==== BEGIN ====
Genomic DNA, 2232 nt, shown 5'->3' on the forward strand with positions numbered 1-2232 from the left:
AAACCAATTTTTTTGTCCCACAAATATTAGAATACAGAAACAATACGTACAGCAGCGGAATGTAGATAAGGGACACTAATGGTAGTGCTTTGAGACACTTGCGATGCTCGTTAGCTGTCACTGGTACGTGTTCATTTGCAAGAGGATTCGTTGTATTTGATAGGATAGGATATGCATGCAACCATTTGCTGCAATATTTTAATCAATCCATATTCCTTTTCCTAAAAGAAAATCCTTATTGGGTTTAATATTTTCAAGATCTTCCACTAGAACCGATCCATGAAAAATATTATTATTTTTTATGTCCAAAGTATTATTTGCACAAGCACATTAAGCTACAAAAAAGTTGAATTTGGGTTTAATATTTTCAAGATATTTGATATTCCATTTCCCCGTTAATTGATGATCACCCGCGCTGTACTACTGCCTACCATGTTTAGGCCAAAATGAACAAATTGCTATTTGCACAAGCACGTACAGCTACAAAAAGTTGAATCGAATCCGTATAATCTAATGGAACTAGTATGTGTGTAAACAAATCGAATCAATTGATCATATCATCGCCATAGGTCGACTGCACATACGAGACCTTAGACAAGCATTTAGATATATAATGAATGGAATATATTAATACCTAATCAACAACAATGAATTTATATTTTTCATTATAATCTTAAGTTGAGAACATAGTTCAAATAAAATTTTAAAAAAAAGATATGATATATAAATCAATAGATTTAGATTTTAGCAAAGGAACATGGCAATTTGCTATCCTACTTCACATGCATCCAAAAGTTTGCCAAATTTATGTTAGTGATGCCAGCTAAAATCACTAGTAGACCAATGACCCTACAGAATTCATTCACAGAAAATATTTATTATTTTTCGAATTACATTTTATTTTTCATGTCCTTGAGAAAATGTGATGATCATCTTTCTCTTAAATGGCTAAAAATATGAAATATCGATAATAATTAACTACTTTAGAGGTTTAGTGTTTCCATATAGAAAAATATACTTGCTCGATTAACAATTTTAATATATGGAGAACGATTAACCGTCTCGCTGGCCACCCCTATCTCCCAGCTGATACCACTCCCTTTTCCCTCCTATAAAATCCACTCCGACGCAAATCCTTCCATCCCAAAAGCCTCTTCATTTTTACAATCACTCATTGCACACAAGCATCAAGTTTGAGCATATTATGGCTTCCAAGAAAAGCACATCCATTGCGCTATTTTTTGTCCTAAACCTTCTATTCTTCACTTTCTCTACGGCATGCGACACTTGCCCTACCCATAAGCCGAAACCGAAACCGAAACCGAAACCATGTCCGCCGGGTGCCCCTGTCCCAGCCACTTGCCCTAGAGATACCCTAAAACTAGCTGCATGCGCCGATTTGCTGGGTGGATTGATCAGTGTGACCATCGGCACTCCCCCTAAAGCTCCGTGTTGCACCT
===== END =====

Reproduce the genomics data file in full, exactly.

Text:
Genomic DNA, 2232 nt, shown 5'->3' on the forward strand with positions numbered 1-2232 from the left:
AAACCAATTTTTTTGTCCCACAAATATTAGAATACAGAAACAATACGTACAGCAGCGGAATGTAGATAAGGGACACTAATGGTAGTGCTTTGAGACACTTGCGATGCTCGTTAGCTGTCACTGGTACGTGTTCATTTGCAAGAGGATTCGTTGTATTTGATAGGATAGGATATGCATGCAACCATTTGCTGCAATATTTTAATCAATCCATATTCCTTTTCCTAAAAGAAAATCCTTATTGGGTTTAATATTTTCAAGATCTTCCACTAGAACCGATCCATGAAAAATATTATTATTTTTTATGTCCAAAGTATTATTTGCACAAGCACATTAAGCTACAAAAAAGTTGAATTTGGGTTTAATATTTTCAAGATATTTGATATTCCATTTCCCCGTTAATTGATGATCACCCGCGCTGTACTACTGCCTACCATGTTTAGGCCAAAATGAACAAATTGCTATTTGCACAAGCACGTACAGCTACAAAAAGTTGAATCGAATCCGTATAATCTAATGGAACTAGTATGTGTGTAAACAAATCGAATCAATTGATCATATCATCGCCATAGGTCGACTGCACATACGAGACCTTAGACAAGCATTTAGATATATAATGAATGGAATATATTAATACCTAATCAACAACAATGAATTTATATTTTTCATTATAATCTTAAGTTGAGAACATAGTTCAAATAAAATTTTAAAAAAAAGATATGATATATAAATCAATAGATTTAGATTTTAGCAAAGGAACATGGCAATTTGCTATCCTACTTCACATGCATCCAAAAGTTTGCCAAATTTATGTTAGTGATGCCAGCTAAAATCACTAGTAGACCAATGACCCTACAGAATTCATTCACAGAAAATATTTATTATTTTTCGAATTACATTTTATTTTTCATGTCCTTGAGAAAATGTGATGATCATCTTTCTCTTAAATGGCTAAAAATATGAAATATCGATAATAATTAACTACTTTAGAGGTTTAGTGTTTCCATATAGAAAAATATACTTGCTCGATTAACAATTTTAATATATGGAGAACGATTAACCGTCTCGCTGGCCACCCCTATCTCCCAGCTGATACCACTCCCTTTTCCCTCCTATAAAATCCACTCCGACGCAAATCCTTCCATCCCAAAAGCCTCTTCATTTTTACAATCACTCATTGCACACAAGCATCAAGTTTGAGCATATTATGGCTTCCAAGAAAAGCACATCCATTGCGCTATTTTTTGTCCTAAACCTTCTATTCTTCACTTTCTCTACGGCATGCGACACTTGCCCTACCCATAAGCCGAAACCGAAACCGAAACCGAAACCATGTCCGCCGGGTGCCCCTGTCCCAGCCACTTGCCCTAGAGATACCCTAAAACTAGCTGCATGCGCCGATTTGCTGGGTGGATTGATCAGTGTGACCATCGGCACTCCCCCTAAAGCTCCGTGTTGCACCT